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Biblio Tubers

Biblio Tubers

Mitos sobre o impacto dos Media nos jovens

New findings suggest angst over the technology is misplaced, in Scientific American

Outubro 27, 2019

 

 

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 O artigo da revista Scientific American, que aqui se apresenta, acaba com alguns dos mitos que se criaram, em torno da utilização dos media, pelos jovens.

Este artigo intitulado "Os Media não destruiram a geração" está organizado em 4 partes:

- O medo da tecnologia;

- Uma estrada de dois sentidos;

- A geração Z, e

- Media 2.0.

O artigo mostra que os receios que se criaram em torno da utlização dos Media é quase sempre infundado.

 

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Leia o artigo na íntegra, abaixo.

Social Media Has Not Destroyed A Generation  

New findings suggest angst over the technology is misplaced

AUTHOR

Lydia Denworth

IN BRIEF

  • Anxiety about the effects of social media on young people has risen to such an extreme that giving children smartphones is sometimes equated to handing them a gram of cocaine. The reality is much less alarming.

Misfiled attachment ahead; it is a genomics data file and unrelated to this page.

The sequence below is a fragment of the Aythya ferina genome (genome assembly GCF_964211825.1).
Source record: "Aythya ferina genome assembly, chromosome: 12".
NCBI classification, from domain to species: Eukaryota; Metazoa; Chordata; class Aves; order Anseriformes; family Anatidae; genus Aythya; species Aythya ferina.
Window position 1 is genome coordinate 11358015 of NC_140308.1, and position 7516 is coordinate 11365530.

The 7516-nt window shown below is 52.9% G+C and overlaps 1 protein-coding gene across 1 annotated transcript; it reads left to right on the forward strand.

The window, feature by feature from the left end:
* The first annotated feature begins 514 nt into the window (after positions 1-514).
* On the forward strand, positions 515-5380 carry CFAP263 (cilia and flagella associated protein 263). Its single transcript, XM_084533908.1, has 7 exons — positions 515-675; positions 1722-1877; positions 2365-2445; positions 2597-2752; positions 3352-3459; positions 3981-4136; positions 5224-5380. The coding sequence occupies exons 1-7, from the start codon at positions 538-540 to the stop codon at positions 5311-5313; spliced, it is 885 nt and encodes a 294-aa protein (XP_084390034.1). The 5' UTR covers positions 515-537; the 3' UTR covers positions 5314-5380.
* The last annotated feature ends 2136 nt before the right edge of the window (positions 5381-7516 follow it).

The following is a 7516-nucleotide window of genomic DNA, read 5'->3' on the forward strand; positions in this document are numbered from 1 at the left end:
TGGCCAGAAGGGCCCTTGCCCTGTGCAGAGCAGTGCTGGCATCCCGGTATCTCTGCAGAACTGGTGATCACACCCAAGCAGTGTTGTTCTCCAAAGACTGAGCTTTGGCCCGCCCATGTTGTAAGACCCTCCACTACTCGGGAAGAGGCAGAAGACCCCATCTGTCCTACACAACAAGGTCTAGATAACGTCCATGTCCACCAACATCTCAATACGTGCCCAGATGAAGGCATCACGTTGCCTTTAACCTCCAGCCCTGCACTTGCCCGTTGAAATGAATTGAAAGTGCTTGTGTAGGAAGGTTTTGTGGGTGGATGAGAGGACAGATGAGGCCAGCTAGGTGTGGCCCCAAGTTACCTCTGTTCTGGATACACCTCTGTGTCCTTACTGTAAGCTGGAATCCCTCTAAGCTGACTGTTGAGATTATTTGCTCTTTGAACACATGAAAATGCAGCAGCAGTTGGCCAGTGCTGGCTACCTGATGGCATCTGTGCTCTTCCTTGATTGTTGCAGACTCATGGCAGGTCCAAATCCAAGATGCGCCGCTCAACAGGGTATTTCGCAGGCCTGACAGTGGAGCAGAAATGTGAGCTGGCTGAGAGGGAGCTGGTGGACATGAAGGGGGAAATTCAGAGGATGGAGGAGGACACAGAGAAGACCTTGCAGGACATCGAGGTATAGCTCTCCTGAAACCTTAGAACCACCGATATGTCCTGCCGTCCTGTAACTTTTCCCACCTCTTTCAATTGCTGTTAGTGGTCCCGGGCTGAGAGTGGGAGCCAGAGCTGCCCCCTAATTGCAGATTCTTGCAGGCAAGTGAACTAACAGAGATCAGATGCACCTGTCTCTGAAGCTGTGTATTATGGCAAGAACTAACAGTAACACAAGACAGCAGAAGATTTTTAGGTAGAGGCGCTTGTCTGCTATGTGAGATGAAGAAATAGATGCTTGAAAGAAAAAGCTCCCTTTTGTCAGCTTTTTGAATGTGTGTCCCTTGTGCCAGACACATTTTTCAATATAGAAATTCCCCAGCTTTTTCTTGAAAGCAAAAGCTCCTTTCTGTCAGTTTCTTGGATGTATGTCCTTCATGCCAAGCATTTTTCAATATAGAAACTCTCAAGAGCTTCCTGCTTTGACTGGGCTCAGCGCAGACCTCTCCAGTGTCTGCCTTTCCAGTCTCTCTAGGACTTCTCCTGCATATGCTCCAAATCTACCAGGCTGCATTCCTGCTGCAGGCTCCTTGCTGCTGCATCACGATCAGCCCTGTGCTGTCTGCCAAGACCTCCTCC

• A close look at social media use shows that most young texters and Instagrammers are fine. Heavy use can lead to problems, but many early studies and news headlines have overstated dangers and omitted context.
  • Researchers are now examining these diverging viewpoints, looking for nuance and developing better methods for measuring whether social media and related technologies have any meaningful impact on mental health.

It was the headlines that most upset Amy Orben. In 2017, when she was a graduate student in experimental psychology at the University of Oxford researching how social media influences communication, alarming articles began to appear. Giving a child a smartphone was like giving a kid cocaine, claimed one. Smartphones might have destroyed a generation, said another. Orben didn’t think such extreme statements were warranted. At one point, she stayed up all night reanalyzing data from a paper linking increases in depression and suicide to screen time. “I figured out that tweaks to the data analysis caused major changes to the study results,” Orben says. “The effects were actually tiny.”

She published several blog posts, some with her Oxford colleague Andrew K. Przybylski, saying so. “Great claims require great evidence,” she wrote in one. “Yet this kind of evidence does not exist.” Then Orben decided to make her point scientifically and changed the focus of her work. With Przybylski, she set out to rigorously analyze the large-scale data sets that are widely used in studies of social media.